I recommend Scrivener. Besides its many fantastic features, it has a full screen mode that’s simple, clean and distraction-free, hiding that pesky taskbar—and any other eye-catching icons—from sight. A free alternative is yWriter, which has several features similar to Scrivener, including a full screen mode.

3. Write or Die

If you’re word sprinting alone or with others, sometimes it’s hard to force yourself to write—and only write—for the allotted period, even with the pressure of a time limit. That’s where Write or Die comes in handy.

Set yourself a word count goal and a time limit and write. Should you stop typing into the programme, for whatever reason, during your sprint, there will be Consequences. Alarming sounds, unpleasant pictures (spiders, creepy critters and Grumpy Cat), and, if you’re in kamikaze mode, the sight of your words disappearing will soon put a stop to your sneaky Internet excursions. The desktop version of Write or Die also has a full screen mode, which helps to shut out distractions on the screen.

4. OmmWriter

If the frantic nature of Write or Die shatters your focus rather than sharpens it, a more soothing app may be just the thing you need.

Enter OmmWriter. Like Scrivener, yWriter and Write or Die, this app employs a full screen mode to shut out distractions. Where OmmWriter differs is the atmosphere. Customise your background to hold your attention and set your mood, choose a calming audio track to play while you write, and select the sound of your keystrokes to immerse you in the writing process—all from the same app. Serenity and focus are yours for the taking.

5. Focus@Will

Since we’re on the topic of calm and concentration, there’s one tool that must be mentioned: the music player, focus@will. All the tracks provided by this music service have been created to maximise your focus, reduce distractions and enhance your ability to work.

Being a psychology enthusiast, I particularly like that focus@will uses neuroscientific research to develop its tracks. It doesn’t just claim to help—it has evidence to back it up. Plus, it’s always good to know the science behind the funny things it’s doing to your brain.

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What tools do you use to increase your concentration and focus when you’re writing?

Making a NaNoWriMo Come Back of Epic Proportions

Hello all you lovely WriMo’s and Sprinters! We’re in the last couple days of November and while many participants have already crossed over the 50k finish line for NaNoWriMo, some still haven’t finished yet! Many of you may be just a few thousand words from the goal – in which case, why are you still reading?! Get back to writing! But for some, that 50,000 words seems unattainable at this point. Perhaps you’ve fallen behind due to work, a poorly timed cold, or Thanksgiving preparations. Or maybe all the pre-Hanukkah excitement has left you with less time to write (seriously – it starts in November this year!). The reasons for falling behind are numerous – and also entirely unimportant. What we need to focus on now is how to get yourself over that 50k word count by November 30 and into the NaNoWriMo 2013 winners circle.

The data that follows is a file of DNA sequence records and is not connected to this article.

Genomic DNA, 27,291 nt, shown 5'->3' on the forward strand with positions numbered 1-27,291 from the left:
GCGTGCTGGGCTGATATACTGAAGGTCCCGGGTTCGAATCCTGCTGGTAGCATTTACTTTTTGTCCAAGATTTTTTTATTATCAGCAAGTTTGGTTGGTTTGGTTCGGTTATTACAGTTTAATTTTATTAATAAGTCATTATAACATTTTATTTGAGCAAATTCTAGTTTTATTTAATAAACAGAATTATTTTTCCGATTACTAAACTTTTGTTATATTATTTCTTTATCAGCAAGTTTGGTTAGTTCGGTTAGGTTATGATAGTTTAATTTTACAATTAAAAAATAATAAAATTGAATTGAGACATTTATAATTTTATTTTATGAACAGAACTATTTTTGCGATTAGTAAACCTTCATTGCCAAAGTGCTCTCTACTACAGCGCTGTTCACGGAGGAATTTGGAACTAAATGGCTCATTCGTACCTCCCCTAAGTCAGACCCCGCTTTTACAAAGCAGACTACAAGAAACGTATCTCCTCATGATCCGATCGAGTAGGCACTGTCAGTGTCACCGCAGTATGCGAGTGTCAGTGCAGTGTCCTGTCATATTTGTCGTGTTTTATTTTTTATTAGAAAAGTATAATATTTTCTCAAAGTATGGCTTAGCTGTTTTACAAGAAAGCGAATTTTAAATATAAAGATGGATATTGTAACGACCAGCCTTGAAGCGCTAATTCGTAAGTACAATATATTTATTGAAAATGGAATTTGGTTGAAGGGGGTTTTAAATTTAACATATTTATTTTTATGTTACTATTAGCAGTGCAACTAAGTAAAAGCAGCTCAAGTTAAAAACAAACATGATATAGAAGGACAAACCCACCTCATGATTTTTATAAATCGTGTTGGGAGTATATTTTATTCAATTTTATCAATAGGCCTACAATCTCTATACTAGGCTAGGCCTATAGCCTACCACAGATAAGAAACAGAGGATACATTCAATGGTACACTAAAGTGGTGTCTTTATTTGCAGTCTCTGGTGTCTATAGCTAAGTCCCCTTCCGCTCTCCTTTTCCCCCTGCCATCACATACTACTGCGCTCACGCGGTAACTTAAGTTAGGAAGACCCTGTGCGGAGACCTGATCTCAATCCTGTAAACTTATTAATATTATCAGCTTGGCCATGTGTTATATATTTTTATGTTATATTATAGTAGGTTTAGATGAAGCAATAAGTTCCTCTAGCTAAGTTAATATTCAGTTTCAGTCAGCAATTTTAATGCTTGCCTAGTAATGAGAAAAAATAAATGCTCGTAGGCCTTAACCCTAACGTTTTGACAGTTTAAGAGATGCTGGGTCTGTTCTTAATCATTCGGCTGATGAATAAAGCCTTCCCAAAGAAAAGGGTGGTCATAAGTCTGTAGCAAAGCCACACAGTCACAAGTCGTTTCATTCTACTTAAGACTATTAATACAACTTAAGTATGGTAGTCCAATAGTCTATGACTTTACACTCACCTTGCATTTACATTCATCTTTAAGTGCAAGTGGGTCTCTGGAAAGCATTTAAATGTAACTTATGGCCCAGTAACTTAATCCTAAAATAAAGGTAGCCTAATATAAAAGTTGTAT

I won’t lie to you and say it will be easy – or that there’s some secret to pulling out a last minute come back. It’ll be difficult. It might mean less sleep – or less Netflix. Whatever the case, sacrifices will most likely have to be made. But I have a few things to help you focus and activities that will offer you opportunities to get those words down!

Word Sprints
What better way to focus and get all those words out than with a word sprint? Here are some upcoming sprinting events to help you catch up:

@VirtualWriter’s Wordscrim Wednesday
Wednesday, Nov. 27
GMT: 12 noon – 12 midnight
EST: 7am – 7pm
PST: 4am – 4pm

@FriNightWrites Write Club
Friday, Nov. 29
GMT: 7pm – 7am
EST: 2pm – 2am
PST: 11am – 11pm

@TheSprintShack Sprint to the Finish Line Party
Saturday, Nov. 30
GMT: 12 noon – 12 midnight
EST: 7am – 7pm
PST: 4am – 4pm

Articles
Need help getting (or staying) on track? Check out some of these Sprint Shack articles:

How to Stay Motivated During NaNoWriMo
Tips on How to Finish Strong
Keeping Up Your Pace

Music
Looking for some new playlists to help inspire your writing? Check out 8tracks – free user-created playlists (searchable by tags like “NaNoWriMo” or “writing”)
How about some ambiance? Try Rainy Cafe for the soothing sound of rain or coffee house chatter.

Now before you scurry off to get back to writing (because this post definitely reinvigorated your desire to win, right?) let me leave you with one caffeine-infused reminder: at this point, do not worry about editing or quality. Worry about getting your words down and reaching your 50k. Leave the editing and doubt for December. Write on WriMo’s – I’ll see you at the finish line on Nov. 30, a bottle of champagne in hand.